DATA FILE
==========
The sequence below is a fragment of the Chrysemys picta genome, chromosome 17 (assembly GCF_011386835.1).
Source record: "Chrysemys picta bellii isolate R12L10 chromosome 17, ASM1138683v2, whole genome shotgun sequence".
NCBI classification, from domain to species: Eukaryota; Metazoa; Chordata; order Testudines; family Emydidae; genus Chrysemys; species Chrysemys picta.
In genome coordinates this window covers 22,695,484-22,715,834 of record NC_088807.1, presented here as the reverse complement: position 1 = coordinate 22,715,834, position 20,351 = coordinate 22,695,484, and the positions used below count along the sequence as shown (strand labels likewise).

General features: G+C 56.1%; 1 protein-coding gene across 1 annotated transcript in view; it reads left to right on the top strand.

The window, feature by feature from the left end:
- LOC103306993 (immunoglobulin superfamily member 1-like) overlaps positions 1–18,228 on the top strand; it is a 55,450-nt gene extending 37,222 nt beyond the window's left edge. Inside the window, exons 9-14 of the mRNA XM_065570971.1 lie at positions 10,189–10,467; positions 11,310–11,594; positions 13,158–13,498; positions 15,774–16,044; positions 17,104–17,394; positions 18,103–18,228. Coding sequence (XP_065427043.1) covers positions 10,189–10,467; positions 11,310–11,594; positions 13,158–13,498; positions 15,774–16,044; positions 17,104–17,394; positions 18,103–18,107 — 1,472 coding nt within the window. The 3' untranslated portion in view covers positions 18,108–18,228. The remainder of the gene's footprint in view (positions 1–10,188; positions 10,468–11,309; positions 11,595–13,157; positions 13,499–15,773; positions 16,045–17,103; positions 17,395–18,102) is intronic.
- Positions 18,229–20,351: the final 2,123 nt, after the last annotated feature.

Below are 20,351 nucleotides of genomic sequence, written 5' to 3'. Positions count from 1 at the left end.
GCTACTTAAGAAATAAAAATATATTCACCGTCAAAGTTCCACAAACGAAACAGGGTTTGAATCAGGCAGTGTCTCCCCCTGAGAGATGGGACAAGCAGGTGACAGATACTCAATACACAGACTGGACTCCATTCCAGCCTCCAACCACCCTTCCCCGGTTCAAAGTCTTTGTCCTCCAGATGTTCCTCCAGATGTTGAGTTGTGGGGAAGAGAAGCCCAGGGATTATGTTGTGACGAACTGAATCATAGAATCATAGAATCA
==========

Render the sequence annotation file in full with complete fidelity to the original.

The sequence below is a fragment of the Chrysemys picta genome, chromosome 17 (assembly GCF_011386835.1).
Source record: "Chrysemys picta bellii isolate R12L10 chromosome 17, ASM1138683v2, whole genome shotgun sequence".
NCBI classification, from domain to species: Eukaryota; Metazoa; Chordata; order Testudines; family Emydidae; genus Chrysemys; species Chrysemys picta.
In genome coordinates this window covers 22,695,484-22,715,834 of record NC_088807.1, presented here as the reverse complement: position 1 = coordinate 22,715,834, position 20,351 = coordinate 22,695,484, and the positions used below count along the sequence as shown (strand labels likewise).

General features: G+C 56.1%; 1 protein-coding gene across 1 annotated transcript in view; it reads left to right on the top strand.

The window, feature by feature from the left end:
- LOC103306993 (immunoglobulin superfamily member 1-like) overlaps positions 1–18,228 on the top strand; it is a 55,450-nt gene extending 37,222 nt beyond the window's left edge. Inside the window, exons 9-14 of the mRNA XM_065570971.1 lie at positions 10,189–10,467; positions 11,310–11,594; positions 13,158–13,498; positions 15,774–16,044; positions 17,104–17,394; positions 18,103–18,228. Coding sequence (XP_065427043.1) covers positions 10,189–10,467; positions 11,310–11,594; positions 13,158–13,498; positions 15,774–16,044; positions 17,104–17,394; positions 18,103–18,107 — 1,472 coding nt within the window. The 3' untranslated portion in view covers positions 18,108–18,228. The remainder of the gene's footprint in view (positions 1–10,188; positions 10,468–11,309; positions 11,595–13,157; positions 13,499–15,773; positions 16,045–17,103; positions 17,395–18,102) is intronic.
- Positions 18,229–20,351: the final 2,123 nt, after the last annotated feature.

Below are 20,351 nucleotides of genomic sequence, written 5' to 3'. Positions count from 1 at the left end.
GCTACTTAAGAAATAAAAATATATTCACCGTCAAAGTTCCACAAACGAAACAGGGTTTGAATCAGGCAGTGTCTCCCCCTGAGAGATGGGACAAGCAGGTGACAGATACTCAATACACAGACTGGACTCCATTCCAGCCTCCAACCACCCTTCCCCGGTTCAAAGTCTTTGTCCTCCAGATGTTCCTCCAGATGTTGAGTTGTGGGGAAGAGAAGCCCAGGGATTATGTTGTGACGAACTGAATCATAGAATCATAGAATCA